Internet users are lead to believe that the disputed domain name is affiliated with the Casino in the city of Monte-Carlo through the links to leisure activities in Monte-Carlo such as to the website of the Monte-Carlo Open Tennis Tournament and a link containing description and images of the city of Monte-Carlo.

The disputed domain name provides the possibility for visitors to play online casino games by downloading casino software. Although the Complainant cannot attest the reliability of these online casino companies, it is certain that in the gambling business a company’s reputation is of utmost importance for the trust of its clients. By placing links to online commercial gambling services on the disputed domain name containing the well-known trademark of the Complainant, the Respondent is engaging in acts of passing off and putting Complainant’s reputation at risk.

Respondent has been involved in several remarkable domain name proceedings such as Playboy Enterprises International, Inc. v. Domain Active Pty Limited, WIPO Case No. D2002-1156 regarding 70 domain names incorporating the term “Playboy”.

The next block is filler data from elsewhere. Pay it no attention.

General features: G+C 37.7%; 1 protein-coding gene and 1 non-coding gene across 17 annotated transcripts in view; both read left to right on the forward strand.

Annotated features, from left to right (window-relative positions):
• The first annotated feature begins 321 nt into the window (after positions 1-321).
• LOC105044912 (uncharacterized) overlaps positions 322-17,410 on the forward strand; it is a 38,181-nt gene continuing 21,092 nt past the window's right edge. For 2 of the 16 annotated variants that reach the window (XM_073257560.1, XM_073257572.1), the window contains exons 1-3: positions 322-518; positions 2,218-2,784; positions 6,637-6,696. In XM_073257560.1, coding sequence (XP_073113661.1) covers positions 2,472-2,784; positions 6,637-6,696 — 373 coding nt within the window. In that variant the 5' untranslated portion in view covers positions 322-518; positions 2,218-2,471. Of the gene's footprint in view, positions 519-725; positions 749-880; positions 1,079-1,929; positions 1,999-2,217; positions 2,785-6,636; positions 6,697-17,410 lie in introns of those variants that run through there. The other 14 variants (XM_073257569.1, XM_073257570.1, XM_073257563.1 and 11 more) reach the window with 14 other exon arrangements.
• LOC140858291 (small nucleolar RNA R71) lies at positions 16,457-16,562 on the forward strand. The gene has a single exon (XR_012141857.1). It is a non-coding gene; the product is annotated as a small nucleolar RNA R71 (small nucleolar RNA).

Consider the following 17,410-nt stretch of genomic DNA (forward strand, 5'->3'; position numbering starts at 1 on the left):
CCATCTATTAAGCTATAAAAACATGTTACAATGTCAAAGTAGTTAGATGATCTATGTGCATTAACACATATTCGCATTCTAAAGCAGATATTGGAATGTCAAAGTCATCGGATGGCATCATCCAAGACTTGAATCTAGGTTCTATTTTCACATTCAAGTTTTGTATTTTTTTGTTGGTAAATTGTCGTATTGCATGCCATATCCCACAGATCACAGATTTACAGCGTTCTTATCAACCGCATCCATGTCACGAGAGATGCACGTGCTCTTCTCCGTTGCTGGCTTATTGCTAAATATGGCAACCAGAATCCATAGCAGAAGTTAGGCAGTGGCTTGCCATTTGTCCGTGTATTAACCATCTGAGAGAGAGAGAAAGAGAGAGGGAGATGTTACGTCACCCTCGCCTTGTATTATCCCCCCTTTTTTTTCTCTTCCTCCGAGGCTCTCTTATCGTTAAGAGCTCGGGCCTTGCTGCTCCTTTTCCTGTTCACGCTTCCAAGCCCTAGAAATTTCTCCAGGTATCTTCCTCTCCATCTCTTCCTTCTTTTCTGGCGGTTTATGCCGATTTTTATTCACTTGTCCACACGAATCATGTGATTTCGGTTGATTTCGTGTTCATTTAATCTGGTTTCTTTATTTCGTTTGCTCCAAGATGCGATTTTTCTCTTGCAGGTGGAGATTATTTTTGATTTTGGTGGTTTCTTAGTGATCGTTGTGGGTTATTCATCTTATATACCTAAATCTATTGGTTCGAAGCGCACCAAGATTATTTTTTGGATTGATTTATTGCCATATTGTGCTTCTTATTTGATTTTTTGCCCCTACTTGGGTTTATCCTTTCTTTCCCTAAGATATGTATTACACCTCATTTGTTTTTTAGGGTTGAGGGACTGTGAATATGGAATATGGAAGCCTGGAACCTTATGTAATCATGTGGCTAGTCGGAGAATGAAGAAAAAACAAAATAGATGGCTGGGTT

The disputed domain name has been registered and used in bad faith by Respondent.

B. Respondent

The Respondent did not reply to the Complainant’s contentions.

 

6. Discussion and Findings

A. Identical or Confusingly Similar

The registered domain name is <montecarloresortcasino.com>.

Complainant is the owner of the word mark CASINO DE MONTE-CARLO.

The domain name at issue is not identical to the trademark held by Complainant, and the question is therefore whether there is confusing similarity.

The disputed domain name incorporates the two nouns of Complainant’s trademark “Monte Carlo” and “casino”, the combination of which is distinctive for, and immediately brings to mind Complainant’s business activities. These two nouns are the most distinctive part both in Complainant’s trademark and the domain name at issue. The preposition “de” has little distinguishing effect, and even more so the omission of it in the domain name at issue. The term “resort” has little distinguishing effect in the domain name, as this term is the most generic term in the context of the domain name.

The Panel therefore subscribes to Complainant’s contentions that neither the reversing of the order of the nouns “Monte Carlo” and “casino”, or the addition of resort prevent that the disputed domain name is confusingly similar with the Complainant’s trademark “CASINO DE MONTE-CARLO”.

B. Rights or Legitimate Interests

Respondent is in default, and has therefore not contested Complainant’s allegation that Respondent lacks any rights or legitimate interests in the contested domain name.